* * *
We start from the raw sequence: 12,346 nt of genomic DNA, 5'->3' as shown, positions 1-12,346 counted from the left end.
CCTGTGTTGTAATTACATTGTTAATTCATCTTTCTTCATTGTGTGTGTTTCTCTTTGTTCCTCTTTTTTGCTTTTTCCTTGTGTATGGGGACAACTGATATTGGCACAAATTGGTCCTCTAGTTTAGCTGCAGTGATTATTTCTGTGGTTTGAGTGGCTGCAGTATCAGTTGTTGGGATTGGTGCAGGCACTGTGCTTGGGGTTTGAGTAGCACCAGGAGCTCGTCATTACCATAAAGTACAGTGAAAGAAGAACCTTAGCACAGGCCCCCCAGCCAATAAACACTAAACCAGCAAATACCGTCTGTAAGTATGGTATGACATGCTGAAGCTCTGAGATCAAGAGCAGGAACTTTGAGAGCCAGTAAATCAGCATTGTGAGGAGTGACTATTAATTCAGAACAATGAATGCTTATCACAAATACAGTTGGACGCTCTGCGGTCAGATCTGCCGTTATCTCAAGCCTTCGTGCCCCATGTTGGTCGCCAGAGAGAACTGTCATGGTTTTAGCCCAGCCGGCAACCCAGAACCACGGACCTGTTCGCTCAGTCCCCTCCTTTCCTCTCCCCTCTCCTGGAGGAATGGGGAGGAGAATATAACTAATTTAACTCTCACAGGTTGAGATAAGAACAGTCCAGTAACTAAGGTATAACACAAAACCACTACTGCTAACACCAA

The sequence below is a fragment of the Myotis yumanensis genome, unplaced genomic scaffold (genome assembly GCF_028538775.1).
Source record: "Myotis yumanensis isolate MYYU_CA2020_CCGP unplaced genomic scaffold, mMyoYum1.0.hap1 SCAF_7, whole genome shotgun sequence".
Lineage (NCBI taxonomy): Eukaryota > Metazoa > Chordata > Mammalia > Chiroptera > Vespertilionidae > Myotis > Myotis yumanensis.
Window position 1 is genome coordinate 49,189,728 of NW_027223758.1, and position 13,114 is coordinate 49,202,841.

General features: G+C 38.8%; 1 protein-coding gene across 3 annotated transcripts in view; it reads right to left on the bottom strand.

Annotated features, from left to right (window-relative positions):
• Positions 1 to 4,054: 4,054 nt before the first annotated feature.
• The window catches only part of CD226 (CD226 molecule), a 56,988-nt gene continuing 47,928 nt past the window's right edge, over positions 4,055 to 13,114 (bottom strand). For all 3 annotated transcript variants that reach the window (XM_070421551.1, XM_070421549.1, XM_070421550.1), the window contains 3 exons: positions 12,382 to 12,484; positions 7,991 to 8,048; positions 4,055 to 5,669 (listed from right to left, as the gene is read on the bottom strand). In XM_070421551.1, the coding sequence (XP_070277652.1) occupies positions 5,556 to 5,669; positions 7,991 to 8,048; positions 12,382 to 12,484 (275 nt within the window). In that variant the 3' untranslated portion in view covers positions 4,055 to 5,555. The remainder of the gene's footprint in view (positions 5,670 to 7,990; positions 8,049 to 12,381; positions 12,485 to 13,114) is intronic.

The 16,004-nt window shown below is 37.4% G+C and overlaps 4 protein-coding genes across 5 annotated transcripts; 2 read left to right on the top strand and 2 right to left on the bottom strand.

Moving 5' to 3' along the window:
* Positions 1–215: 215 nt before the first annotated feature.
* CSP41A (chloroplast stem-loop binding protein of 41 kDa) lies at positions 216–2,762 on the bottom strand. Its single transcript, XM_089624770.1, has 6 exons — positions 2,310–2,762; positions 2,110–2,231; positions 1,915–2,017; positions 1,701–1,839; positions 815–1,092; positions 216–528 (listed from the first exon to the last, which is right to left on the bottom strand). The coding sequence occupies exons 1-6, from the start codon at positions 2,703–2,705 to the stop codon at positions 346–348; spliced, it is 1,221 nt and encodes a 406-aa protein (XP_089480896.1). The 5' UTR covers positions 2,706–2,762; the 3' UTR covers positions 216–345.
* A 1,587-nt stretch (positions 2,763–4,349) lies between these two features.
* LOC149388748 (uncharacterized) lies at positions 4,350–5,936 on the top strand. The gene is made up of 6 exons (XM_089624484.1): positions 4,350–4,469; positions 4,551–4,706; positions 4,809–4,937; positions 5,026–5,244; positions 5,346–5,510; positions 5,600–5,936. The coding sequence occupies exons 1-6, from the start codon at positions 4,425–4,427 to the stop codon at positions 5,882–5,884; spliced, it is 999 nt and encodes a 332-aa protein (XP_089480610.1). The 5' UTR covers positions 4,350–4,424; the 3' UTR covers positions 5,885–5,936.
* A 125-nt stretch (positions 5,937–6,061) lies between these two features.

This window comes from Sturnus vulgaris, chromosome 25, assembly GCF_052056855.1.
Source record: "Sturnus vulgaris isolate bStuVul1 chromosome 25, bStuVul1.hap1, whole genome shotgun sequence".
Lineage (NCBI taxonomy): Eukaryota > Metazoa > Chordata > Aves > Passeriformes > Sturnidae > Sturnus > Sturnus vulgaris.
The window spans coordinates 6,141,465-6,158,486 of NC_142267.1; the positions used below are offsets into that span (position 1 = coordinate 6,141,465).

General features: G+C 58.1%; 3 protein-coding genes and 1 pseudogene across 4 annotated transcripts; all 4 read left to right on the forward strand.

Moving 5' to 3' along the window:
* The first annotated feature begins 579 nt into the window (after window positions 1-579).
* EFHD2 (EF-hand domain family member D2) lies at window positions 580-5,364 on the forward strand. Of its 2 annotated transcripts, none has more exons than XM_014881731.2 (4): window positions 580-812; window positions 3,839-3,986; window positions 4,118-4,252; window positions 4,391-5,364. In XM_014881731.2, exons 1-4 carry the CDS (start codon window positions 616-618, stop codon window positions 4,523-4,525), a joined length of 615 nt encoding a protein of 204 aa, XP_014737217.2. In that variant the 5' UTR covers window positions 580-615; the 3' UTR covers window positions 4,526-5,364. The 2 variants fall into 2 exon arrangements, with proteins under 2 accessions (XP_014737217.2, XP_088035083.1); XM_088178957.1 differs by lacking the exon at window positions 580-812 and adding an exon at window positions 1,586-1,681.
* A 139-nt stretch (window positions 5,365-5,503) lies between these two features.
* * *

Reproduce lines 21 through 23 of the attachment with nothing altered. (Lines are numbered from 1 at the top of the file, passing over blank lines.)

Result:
The window spans coordinates 6,141,465-6,158,486 of NC_142267.1; the positions used below are offsets into that span (position 1 = coordinate 6,141,465).

General features: G+C 58.1%; 3 protein-coding genes and 1 pseudogene across 4 annotated transcripts; all 4 read left to right on the forward strand.

Moving 5' to 3' along the window: